Supplementation of Bacillus amyloliquefaciens AS385 culture broth powder containing 1-deoxynojirimycin in a high-fat diet altered the gene expressions related to lipid metabolism and insulin signaling in mice epididymal white adipose tissue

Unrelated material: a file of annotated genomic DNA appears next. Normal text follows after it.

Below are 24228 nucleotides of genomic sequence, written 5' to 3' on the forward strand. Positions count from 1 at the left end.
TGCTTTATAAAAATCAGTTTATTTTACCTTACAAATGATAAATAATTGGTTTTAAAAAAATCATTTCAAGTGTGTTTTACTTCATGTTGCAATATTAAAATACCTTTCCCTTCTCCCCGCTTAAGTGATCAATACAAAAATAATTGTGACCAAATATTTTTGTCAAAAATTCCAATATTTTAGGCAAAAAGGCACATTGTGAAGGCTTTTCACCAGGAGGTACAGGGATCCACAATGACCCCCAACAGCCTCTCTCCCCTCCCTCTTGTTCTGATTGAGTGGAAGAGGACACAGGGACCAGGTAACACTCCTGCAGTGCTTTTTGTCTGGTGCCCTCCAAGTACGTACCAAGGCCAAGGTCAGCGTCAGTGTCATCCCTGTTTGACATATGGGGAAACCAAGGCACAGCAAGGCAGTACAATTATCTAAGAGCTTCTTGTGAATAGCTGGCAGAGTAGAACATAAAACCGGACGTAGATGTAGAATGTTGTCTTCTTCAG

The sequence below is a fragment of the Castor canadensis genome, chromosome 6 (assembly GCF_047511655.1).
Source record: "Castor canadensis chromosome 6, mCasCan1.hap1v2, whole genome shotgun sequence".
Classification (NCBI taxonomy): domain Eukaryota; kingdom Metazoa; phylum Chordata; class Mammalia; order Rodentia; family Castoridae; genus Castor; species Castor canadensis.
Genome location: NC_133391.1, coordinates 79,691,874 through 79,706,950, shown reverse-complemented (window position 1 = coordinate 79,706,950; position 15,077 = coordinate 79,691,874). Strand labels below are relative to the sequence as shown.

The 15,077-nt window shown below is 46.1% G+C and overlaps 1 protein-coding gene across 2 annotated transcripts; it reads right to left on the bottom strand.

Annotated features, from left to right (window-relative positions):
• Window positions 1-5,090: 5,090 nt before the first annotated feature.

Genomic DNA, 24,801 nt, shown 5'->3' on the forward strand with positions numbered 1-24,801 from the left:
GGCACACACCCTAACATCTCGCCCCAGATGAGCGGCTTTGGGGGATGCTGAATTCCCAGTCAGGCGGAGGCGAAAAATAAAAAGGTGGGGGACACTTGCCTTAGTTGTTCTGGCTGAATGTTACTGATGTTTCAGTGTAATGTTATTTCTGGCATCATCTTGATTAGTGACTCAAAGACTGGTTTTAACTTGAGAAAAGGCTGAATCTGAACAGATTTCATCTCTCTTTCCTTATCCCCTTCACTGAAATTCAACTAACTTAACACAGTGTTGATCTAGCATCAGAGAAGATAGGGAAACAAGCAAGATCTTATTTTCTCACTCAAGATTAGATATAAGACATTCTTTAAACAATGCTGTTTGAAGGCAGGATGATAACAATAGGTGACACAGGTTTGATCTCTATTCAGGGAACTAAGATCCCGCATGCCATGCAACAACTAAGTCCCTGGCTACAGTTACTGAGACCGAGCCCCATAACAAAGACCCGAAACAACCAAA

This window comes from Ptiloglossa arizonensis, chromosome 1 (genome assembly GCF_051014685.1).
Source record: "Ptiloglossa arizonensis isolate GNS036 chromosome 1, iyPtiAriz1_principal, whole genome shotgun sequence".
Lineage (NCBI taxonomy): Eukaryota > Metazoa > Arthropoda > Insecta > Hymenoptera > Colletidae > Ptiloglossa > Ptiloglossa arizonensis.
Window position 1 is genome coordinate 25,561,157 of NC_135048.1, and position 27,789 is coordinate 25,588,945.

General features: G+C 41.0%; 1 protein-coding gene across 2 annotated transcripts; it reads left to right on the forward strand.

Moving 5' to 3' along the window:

1-Deoxynojirimycin (DNJ) has been known for its functional properties, such as its anti-hyperglycemic and anti-obesity activities. Previously, we developed a sustainable procedure to produce culture broth powder (CBP) containing DNJ using Bacillus amyloliquefaciens AS385 and demonstrated its regulatory effect on the blood glucose and lipid parameters in C57BL/6J mice. The present study was aimed to determine the molecular mechanism underlying the physiological effects of CBP intake in different concentrations (low, medium and high) towards the development of high-fat diet (HFD)-induced metabolic disorders. Ten-week consumption of CBP-supplemented diets ameliorated HFD-induced adiposity, glucose intolerance, and reduced insulin sensitivity in C57BL/6J mice. To investigate how these physiological events could take place, we analyzed the expression of genes involved in lipid metabolism and insulin signaling in epididymal white adipose tissue and found that CBP had a regulatory effect on the expression of genes related to lipid metabolism (Pparγ, Srebf1c, Acc, Scd, Hsl, Lpl), adiponectin secretion (Foxo1 and Sirt1), and insulin signaling (Irs1 and Akt2). Next, we confirmed that DNJ acted as the main active component in CBP and detected the dose-dependent DNJ uptake in vital metabolic tissues, which may explain the dose-dependent alteration in the metabolic parameters and related gene expressions following the CBP intake in this study. Collectively, our results suggested that DNJ intake in the form of CBP prevented the progression of HFD-induced metabolic disorders through regulation of adipocyte gene expression involved in lipid metabolism and insulin signaling.